Dad, Aunty and I went to the Nagano prefecture to see the snow monkeys. This could have been done as a day trip, but to give ourselves a little time to relax, we booked a night’s stay at a ryokan, or Japanese-style inn. It was a great opportunity to experience Japanese living and hospitality, and is one of me favorite memories from Japan.
There are many different kinds of ryokan, ranging in size and cost. Some, like the one we stayed at, are small and family-run. Others are bigger and may contain more Western-style amenities. Typically, a ryokan differs from a Western-style hotel in that the rooms are traditional Japanese-style, meaning they include things like tatami mats, sliding doors, kotatsu (heated low tables), Japanese baths, and sleeping on futon (mattresses placed on the tatami floor and are typically folded up and kept in the closet during the day). Often, kaiseki dinner (Japanese cuisine) and breakfast is served.
It turns out that we were the only guests at the ryokan for that night, so we had the whole place to ourselves 😉 aw yeah. I thought that was strange though, because this was during the Lunar New Year and I expected a lot of people (mostly Chinese people) to be on vacation. However, it turns out that the ryokan only takes Japanese guests, because of culture and language differences. Since there is an emphasis on traditional atmosphere, I guess they don’t want guests who don’t appreciate or follow their customs. It makes sense, but running a place like this can’t be cheap and I can’t help but feel that they are losing out on business…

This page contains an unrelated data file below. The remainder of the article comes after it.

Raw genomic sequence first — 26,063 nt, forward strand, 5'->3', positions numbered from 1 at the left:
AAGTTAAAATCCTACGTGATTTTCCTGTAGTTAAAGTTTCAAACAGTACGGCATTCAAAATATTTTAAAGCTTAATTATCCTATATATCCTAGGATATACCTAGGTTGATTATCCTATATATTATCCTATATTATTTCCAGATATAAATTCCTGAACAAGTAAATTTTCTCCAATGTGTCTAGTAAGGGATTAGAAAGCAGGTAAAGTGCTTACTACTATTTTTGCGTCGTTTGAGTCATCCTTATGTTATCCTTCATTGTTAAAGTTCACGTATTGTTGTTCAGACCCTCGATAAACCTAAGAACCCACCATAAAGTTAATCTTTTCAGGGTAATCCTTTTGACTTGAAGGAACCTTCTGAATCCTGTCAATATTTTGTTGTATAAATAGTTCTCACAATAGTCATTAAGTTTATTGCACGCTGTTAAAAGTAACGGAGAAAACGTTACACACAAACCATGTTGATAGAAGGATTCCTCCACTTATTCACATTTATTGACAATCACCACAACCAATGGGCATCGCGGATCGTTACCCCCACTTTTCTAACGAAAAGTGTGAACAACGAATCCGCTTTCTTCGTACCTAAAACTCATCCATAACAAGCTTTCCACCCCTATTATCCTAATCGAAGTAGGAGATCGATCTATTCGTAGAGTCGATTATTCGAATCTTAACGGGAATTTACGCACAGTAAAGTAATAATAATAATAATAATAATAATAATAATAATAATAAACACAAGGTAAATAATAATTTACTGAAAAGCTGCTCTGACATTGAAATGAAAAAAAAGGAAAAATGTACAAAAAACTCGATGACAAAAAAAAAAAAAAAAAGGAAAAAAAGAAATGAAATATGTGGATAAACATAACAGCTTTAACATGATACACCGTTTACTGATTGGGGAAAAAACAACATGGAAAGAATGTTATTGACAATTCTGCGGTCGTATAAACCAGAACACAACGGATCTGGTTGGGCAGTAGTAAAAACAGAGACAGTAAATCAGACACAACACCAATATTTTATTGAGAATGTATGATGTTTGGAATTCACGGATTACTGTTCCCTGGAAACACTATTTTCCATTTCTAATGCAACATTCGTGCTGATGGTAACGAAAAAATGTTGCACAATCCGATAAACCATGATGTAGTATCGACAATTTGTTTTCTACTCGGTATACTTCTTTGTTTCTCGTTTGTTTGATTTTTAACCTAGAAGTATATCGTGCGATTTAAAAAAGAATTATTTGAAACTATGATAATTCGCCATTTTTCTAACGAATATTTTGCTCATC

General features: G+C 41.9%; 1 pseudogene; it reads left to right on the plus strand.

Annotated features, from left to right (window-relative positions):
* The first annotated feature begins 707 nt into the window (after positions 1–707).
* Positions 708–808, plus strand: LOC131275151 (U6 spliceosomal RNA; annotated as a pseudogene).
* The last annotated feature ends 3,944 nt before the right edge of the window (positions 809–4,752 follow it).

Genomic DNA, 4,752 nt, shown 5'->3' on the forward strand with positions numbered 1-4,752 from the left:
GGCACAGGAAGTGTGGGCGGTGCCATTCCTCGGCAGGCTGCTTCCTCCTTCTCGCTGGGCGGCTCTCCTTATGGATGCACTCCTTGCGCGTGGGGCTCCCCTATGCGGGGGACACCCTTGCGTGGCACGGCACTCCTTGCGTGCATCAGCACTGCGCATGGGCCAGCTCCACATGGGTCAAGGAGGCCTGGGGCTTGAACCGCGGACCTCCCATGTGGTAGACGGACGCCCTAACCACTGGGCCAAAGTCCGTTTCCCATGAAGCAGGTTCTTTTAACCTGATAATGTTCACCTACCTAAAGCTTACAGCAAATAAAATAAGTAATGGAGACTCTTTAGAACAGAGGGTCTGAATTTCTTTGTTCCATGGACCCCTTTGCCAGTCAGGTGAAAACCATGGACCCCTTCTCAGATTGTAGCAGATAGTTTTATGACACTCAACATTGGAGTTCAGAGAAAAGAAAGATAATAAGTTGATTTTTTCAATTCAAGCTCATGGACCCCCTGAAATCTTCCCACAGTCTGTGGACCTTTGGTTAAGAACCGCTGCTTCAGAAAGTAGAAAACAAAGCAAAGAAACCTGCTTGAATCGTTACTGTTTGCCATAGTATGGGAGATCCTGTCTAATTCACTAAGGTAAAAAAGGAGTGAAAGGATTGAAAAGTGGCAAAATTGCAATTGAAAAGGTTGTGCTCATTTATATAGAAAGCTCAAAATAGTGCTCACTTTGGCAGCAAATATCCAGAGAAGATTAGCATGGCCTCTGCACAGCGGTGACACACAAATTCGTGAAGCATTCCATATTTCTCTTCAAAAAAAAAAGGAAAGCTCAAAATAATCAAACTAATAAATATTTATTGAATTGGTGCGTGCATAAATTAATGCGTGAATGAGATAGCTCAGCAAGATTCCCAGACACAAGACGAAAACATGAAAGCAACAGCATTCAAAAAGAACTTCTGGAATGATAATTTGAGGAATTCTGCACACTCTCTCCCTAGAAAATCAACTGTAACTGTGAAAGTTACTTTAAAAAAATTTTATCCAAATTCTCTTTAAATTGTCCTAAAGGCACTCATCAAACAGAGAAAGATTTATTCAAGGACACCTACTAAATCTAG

If you read my previous post about my snow monkey experience, you would know that I was extremely sick that day with an upset stomach/severe nausea. So once we checked into our rooms, I basically went to bed while Dad and Aunty had their dinner. Luckily Dad took pictures so I can show you what they ate:
Their meal consisted of sukiyaki, slides of sashimi, and other stuff, idk, I wasn’t there, you have eyes, you can see for yourself.
The innkeeper was very nice though, and delivered a big plate of apples and another big plate of onigiri (rice rolls) for me since they knew I wasn’t feeling well. The hospitality here is excellent!
After my nap, I started to feel a tiny bit better, and I really wanted to try out the onsen, or hot springs bath.
The above two pictures are blurry with steam, but I hope you get a sense for what it was like! As I mentioned before, there were no other guests that night, and Dad and Aunty already had their turn earlier, so I had the whole bath to myself. In the top picture, you can see the section where you can wash your hair and things like that, as they provide shampoo and body soap. Then, after you’ve rinsed off, you can take a dip in the hot natural spring water bath. The water was really hot, and relaxing in the bath felt so good! Apparently the minerals in the natural spring waters are good for you, too. Although, I would have to get out every couple of minutes because I felt TOO hot. So you basically get in the bath for a few minutes, come back out, then get back in, and alternate over and over until you’re satisfied! 😀